``document.addEventListener("DOMContentLoaded", function() {  document.querySelector("#NickName").addEventListener("keyup", capitalizeName);});function capitalizeName() {  if (!this.value) return;  var aNewName = this.value.split(" ").map(function(name) {    return name.charAt(0).toUpperCase() + name.substring(1);  });  this.value = aNewName.join(" ");}function validateForm() {  for (var i = 0; i < document.forms[0].elements.length; i++) {    var pedio = document.forms[0].elements[i];    if (pedio.id.indexOf("Name") != -1) {      if (pedio.value.length < 5 || pedio.value.length > 35) {        alert("Full Name must be 5-35 character long");        pedio.focus();        pedio.style.backgroundColor = "#997379";        return false;      }    }    if ((pedio.id.indexOf("Phone") != -1) && (isNaN(pedio.value))) {      alert("Phone is must contain only numbers");      pedio.focus();      pedio.style.backgroundColor = "#997379";      return false;    }    if (pedio.id.indexOf("Phone") != -1) {      if (pedio.value.length != 10) {        alert("Phone must be 10 numbers");        pedio.focus();        pedio.style.backgroundColor = "#997379";        return false;      }    }  }}``
``/* No CSS */#Name {  text-transform: capitalize;}``
``<h1 class="Title">Sign Up</h1><div>  <form method="post" onsubmit="return validateForm()">    <input type="text" id="Name" name="yourname" placeholder="*Full Name" autocomplete="off" required>    <input type="text" id="NickName" name="NickName" placeholder="*Nick name" autocomplete="off" required>    <input type="email" id="Email" name="youremail" placeholder="*E-Mail" autocomplete="off" required>    <input type="tel" id="Phone" name="yourphone" placeholder="*Phone" autocomplete="off" required>    <input type="password" id="Password" name="yourpassword" placeholder="*Password" autocomplete="off" required>    <p class="signup"> The fields with * are required!<br> -If you have an account, <a class="signup" href="reservation.php">log in</a> now-</p>    <keygen name="security" style="display:none;">    <input type="submit" value="Register">  </form></div>``

## Complex regex pattern with specific length

I think you can use

``^(?=[0-9-]{10}\$)\d+(?:-\d+)+\$``

See the regex demo

Details:

• `^` - start of string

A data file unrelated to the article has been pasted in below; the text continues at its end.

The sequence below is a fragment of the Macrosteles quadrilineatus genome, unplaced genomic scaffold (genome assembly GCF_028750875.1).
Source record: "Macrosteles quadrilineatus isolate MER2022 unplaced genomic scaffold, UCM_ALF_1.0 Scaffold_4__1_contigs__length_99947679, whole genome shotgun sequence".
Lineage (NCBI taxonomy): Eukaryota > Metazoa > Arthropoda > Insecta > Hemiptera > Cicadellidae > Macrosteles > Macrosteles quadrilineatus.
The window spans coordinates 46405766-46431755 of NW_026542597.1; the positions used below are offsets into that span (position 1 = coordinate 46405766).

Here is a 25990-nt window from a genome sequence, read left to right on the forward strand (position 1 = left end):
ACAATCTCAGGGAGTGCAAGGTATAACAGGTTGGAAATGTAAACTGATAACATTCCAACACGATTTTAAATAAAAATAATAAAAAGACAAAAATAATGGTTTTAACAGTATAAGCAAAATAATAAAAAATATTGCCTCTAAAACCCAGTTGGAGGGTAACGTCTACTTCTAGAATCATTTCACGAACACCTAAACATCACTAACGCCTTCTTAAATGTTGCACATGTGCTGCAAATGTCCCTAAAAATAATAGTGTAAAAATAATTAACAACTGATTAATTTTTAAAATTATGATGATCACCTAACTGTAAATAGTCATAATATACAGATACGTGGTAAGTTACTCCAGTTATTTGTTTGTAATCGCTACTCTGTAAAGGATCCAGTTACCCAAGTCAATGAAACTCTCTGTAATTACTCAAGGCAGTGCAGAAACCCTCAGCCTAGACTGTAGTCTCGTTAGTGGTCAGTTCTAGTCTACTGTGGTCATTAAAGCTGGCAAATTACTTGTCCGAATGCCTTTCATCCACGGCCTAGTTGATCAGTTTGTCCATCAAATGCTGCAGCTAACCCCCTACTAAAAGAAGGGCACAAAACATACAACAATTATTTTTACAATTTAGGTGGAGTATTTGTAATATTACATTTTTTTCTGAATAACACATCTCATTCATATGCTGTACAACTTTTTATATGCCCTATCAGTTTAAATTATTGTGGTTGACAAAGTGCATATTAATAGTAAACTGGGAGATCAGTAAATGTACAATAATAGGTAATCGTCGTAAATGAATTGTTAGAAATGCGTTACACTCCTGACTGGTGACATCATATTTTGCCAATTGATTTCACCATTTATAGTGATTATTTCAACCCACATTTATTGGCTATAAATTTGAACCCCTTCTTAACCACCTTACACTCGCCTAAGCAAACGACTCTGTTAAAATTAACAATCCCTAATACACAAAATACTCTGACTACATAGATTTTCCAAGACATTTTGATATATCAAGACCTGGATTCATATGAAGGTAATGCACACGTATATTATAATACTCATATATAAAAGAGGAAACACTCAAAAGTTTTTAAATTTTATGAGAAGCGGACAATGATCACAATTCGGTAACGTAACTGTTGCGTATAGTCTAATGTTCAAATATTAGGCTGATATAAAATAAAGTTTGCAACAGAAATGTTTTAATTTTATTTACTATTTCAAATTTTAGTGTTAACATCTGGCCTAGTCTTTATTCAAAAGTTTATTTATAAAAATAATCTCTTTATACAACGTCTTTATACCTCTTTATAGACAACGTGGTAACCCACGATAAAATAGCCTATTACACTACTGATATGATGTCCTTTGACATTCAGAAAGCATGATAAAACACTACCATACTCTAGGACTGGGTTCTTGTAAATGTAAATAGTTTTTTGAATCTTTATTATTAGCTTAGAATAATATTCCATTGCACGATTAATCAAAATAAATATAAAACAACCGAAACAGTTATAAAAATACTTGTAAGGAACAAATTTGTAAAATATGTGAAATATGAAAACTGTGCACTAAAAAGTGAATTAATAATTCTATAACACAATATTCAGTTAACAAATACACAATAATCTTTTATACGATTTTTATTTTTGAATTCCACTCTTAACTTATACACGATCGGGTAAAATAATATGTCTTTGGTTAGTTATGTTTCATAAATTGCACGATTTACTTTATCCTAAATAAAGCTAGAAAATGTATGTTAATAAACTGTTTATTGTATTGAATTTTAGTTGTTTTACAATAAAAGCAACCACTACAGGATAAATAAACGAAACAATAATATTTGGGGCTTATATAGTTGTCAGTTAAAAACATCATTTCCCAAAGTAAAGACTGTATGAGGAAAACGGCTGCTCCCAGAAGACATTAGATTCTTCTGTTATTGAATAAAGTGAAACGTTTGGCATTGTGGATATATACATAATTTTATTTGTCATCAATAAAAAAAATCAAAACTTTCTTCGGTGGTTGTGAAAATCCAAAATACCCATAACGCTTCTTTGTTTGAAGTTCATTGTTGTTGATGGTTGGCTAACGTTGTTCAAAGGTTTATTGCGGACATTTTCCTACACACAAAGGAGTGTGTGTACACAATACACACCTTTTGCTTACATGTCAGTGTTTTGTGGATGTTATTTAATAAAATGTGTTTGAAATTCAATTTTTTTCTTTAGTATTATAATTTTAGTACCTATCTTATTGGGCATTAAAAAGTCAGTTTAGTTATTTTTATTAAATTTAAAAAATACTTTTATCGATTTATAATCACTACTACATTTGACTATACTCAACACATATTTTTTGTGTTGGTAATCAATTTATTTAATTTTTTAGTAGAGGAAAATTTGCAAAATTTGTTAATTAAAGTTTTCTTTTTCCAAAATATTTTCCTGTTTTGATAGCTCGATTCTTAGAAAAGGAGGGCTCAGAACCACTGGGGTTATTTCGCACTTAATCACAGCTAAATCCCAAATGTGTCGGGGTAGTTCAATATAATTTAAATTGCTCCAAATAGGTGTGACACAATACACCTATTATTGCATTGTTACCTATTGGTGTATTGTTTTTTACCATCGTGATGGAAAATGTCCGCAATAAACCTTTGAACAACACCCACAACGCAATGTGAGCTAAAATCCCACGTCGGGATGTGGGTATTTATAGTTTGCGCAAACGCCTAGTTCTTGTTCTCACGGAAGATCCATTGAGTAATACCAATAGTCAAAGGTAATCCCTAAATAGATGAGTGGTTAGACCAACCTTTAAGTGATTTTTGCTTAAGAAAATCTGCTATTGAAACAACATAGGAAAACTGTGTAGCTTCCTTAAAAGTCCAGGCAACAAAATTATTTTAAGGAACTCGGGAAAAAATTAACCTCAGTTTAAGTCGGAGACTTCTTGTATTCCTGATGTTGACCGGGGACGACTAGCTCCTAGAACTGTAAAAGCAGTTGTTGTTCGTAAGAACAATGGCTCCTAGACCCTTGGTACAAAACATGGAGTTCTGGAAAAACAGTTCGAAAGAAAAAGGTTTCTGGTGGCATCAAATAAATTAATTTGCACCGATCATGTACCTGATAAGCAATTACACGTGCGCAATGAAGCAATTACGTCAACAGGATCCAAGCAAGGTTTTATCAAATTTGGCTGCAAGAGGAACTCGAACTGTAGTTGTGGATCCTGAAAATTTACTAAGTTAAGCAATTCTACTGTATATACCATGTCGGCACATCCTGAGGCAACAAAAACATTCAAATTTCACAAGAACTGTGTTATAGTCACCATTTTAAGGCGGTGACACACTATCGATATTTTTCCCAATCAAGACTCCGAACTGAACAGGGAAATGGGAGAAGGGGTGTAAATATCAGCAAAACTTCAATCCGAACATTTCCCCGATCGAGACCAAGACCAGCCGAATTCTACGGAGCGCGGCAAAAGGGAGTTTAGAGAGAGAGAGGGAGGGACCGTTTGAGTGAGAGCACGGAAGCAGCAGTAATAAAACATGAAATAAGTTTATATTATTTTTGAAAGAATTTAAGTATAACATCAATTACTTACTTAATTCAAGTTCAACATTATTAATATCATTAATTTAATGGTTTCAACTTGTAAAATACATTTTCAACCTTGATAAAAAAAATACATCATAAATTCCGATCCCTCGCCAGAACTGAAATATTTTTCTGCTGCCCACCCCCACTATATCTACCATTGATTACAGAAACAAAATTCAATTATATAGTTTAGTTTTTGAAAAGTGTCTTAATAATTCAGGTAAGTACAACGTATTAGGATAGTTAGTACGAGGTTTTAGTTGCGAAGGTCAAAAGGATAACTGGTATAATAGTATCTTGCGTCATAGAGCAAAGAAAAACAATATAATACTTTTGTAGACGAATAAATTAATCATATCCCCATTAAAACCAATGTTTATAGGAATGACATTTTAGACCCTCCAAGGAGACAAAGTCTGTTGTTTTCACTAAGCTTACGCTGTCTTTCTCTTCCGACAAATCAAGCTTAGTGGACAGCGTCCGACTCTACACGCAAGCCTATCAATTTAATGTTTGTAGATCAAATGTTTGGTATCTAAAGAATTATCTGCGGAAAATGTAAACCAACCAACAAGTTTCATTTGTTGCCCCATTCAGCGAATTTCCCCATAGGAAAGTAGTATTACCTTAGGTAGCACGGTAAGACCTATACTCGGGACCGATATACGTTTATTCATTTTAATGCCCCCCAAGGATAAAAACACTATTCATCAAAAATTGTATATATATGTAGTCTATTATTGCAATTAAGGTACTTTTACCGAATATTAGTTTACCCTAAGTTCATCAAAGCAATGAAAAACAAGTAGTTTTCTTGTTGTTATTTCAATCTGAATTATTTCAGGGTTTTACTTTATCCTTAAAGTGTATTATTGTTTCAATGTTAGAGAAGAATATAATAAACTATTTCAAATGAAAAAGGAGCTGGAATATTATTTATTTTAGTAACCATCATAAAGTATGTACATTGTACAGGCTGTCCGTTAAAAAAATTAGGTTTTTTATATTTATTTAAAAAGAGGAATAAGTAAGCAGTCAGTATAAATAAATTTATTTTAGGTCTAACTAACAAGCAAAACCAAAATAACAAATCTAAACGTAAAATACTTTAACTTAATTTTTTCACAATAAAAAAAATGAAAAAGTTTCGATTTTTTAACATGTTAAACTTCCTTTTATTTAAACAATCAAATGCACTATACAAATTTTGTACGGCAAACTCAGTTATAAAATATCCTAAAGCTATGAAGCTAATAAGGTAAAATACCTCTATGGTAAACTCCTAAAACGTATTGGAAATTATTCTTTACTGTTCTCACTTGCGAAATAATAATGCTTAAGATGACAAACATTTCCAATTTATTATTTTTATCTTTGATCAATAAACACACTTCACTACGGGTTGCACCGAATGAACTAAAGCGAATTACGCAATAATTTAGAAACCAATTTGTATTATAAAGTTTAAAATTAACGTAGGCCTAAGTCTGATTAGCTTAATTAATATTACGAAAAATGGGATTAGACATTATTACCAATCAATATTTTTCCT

• `(?=[0-9-]{10}\$)` - the string should only consist of 10 chars, either digits or `-`
• `\d+` - 1 or more digits
• `(?:-\d+)+` - 1 or more sequences of `-` followed with 1+ digits
• `\$` - end of string.

## Regular expression with a conditional statement that validates a phone number in JavaScript

• The round brackets are not for fun: if you don't want to capture anything then don't use them. Use them only for your `(this|that)` problem, where the pipe works as an OR operator.
• The square brackets don't need ranges if all you allow are 2 characters.
• If one character is mandatory then just write it. Don't put it in square brackets, and don't put it in round brackets.
• `?` is a quantifier, meaning what came before is optional (can occur 0 times or once). If you put that behind your zero then you make it the opposite of "must be in there".

With that knowledge in mind and writing the regex onto multiple lines and ignoring any whitespaces inbetween it then comes to:

``^0(   [67][0-9]{8}  |   8[1-4][0-9]{7}  )\$``

I also removed the optional whitespaces after your phone number: you nowhere explained that you wanted such a thing, nor was it in your list. It makes no sense either to allow spaces only after the phone number but not in front. So the ` *` part is not for fun either.

I also strongly discourage from using regex on phone numbers: people tend to input phone numbers not without spaces or hyphens inbetween. Have a look at all the existing Qs.